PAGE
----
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Contribution of intravascular versus interstitial purines and nitric oxide in the regulation of exercise hyperaemia in humans

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@article{beca5cda8c4a4952baa27602009a13d2,
title = "Contribution of intravascular versus interstitial purines and nitric oxide in the regulation of exercise hyperaemia in humans",
abstract = "The regulation of blood flow to skeletal muscle involves a complex interaction between several locally formed vasodilators that are produced both in the skeletal muscle interstitium and intravascularly. The gas nitric oxide (NO) and the purines ATP and adenosine, are potent vasodilators that are formed by multiple cell types and released into the skeletal muscle interstitium and in plasma in response to muscle contraction. Cellular sources of ATP and NO in plasma are erythrocytes and endothelial cells, whereas interstitial sources are skeletal muscle cells and endothelial cells. Adenosine originates primarily from extracellular degradation of ATP. During exercise the concentrations of ATP and adenosine increase markedly in the interstitium with smaller increases occurring in plasma, and thus the interstitial concentration during exercise is severalfold higher than in plasma. The concentration of NO metabolites (NOx) in interstitium and plasma does not change during exercise and is similar in the two compartments. Adenosine and NO have been shown to contribute to exercise hyperaemia whereas the role of ATP remains unclear due to lack of specific purinergic receptor blockers. The relative role of intravascular versus interstitial vasodilators is not known but evidence suggests that both compartments are important. In cardiovascular disease, a reduced capacity to form adenosine in the muscle interstitium may be a contributing factor in increased peripheral vascular resistance.",
author = "Y Hellsten and Micahel Nyberg and Mortensen, {S P}",
year = "2012",
doi = "10.1113/jphysiol.2012.234963",
language = "English",
volume = "590",
pages = "5015--23",
journal = "The Journal of physiology",
issn = "0022-3751",
publisher = "Wiley-Blackwell Publishing Ltd",
number = "Pt 20",

}

RIS

TY - JOUR

T1 - Contribution of intravascular versus interstitial purines and nitric oxide in the regulation of exercise hyperaemia in humans

AU - Hellsten, Y

AU - Nyberg, Micahel

AU - Mortensen, S P

PY - 2012

Y1 - 2012

N2 - The regulation of blood flow to skeletal muscle involves a complex interaction between several locally formed vasodilators that are produced both in the skeletal muscle interstitium and intravascularly. The gas nitric oxide (NO) and the purines ATP and adenosine, are potent vasodilators that are formed by multiple cell types and released into the skeletal muscle interstitium and in plasma in response to muscle contraction. Cellular sources of ATP and NO in plasma are erythrocytes and endothelial cells, whereas interstitial sources are skeletal muscle cells and endothelial cells. Adenosine originates primarily from extracellular degradation of ATP. During exercise the concentrations of ATP and adenosine increase markedly in the interstitium with smaller increases occurring in plasma, and thus the interstitial concentration during exercise is severalfold higher than in plasma. The concentration of NO metabolites (NOx) in interstitium and plasma does not change during exercise and is similar in the two compartments. Adenosine and NO have been shown to contribute to exercise hyperaemia whereas the role of ATP remains unclear due to lack of specific purinergic receptor blockers. The relative role of intravascular versus interstitial vasodilators is not known but evidence suggests that both compartments are important. In cardiovascular disease, a reduced capacity to form adenosine in the muscle interstitium may be a contributing factor in increased peripheral vascular resistance.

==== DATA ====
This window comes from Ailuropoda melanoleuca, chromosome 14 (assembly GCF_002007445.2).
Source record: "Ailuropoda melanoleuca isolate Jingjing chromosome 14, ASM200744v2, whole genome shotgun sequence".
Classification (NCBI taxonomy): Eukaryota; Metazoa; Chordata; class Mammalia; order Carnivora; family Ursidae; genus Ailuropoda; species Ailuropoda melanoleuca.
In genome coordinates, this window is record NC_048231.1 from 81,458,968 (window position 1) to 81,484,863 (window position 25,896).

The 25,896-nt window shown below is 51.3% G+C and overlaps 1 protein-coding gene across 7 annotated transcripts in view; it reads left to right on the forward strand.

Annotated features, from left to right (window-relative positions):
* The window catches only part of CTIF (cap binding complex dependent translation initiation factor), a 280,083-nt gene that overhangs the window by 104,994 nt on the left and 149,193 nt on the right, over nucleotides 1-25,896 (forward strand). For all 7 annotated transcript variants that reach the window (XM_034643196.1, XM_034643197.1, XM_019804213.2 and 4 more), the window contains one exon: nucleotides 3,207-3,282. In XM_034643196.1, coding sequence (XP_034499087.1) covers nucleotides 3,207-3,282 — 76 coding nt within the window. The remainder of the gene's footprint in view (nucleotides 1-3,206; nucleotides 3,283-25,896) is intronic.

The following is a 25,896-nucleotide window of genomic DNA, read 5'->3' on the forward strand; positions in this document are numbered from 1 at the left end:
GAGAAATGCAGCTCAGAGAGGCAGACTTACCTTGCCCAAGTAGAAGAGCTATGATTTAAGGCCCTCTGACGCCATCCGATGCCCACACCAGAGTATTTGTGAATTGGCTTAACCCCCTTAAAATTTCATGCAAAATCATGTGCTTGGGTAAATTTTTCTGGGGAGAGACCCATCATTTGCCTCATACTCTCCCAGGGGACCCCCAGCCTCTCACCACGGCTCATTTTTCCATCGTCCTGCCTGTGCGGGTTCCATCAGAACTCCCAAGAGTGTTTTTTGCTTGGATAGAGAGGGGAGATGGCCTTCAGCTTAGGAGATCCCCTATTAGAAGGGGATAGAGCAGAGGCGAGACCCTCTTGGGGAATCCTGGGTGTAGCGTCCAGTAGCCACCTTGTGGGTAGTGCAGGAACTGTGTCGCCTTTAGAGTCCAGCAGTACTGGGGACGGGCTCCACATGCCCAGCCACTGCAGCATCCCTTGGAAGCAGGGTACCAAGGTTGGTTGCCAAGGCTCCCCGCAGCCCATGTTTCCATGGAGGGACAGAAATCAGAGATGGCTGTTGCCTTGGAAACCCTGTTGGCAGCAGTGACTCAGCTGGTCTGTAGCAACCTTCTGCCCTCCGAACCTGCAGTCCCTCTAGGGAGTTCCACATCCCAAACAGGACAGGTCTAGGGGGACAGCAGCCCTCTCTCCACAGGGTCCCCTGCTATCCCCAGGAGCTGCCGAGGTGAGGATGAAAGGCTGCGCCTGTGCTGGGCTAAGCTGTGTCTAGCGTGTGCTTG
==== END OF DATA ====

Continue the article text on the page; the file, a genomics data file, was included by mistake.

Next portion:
AB - The regulation of blood flow to skeletal muscle involves a complex interaction between several locally formed vasodilators that are produced both in the skeletal muscle interstitium and intravascularly. The gas nitric oxide (NO) and the purines ATP and adenosine, are potent vasodilators that are formed by multiple cell types and released into the skeletal muscle interstitium and in plasma in response to muscle contraction. Cellular sources of ATP and NO in plasma are erythrocytes and endothelial cells, whereas interstitial sources are skeletal muscle cells and endothelial cells. Adenosine originates primarily from extracellular degradation of ATP. During exercise the concentrations of ATP and adenosine increase markedly in the interstitium with smaller increases occurring in plasma, and thus the interstitial concentration during exercise is severalfold higher than in plasma. The concentration of NO metabolites (NOx) in interstitium and plasma does not change during exercise and is similar in the two compartments. Adenosine and NO have been shown to contribute to exercise hyperaemia whereas the role of ATP remains unclear due to lack of specific purinergic receptor blockers. The relative role of intravascular versus interstitial vasodilators is not known but evidence suggests that both compartments are important. In cardiovascular disease, a reduced capacity to form adenosine in the muscle interstitium may be a contributing factor in increased peripheral vascular resistance.

U2 - 10.1113/jphysiol.2012.234963

DO - 10.1113/jphysiol.2012.234963

M3 - Journal article

VL - 590

SP - 5015

EP - 5023

JO - The Journal of physiology

JF - The Journal of physiology

SN - 0022-3751

IS - Pt 20

ER -

ID: 36781354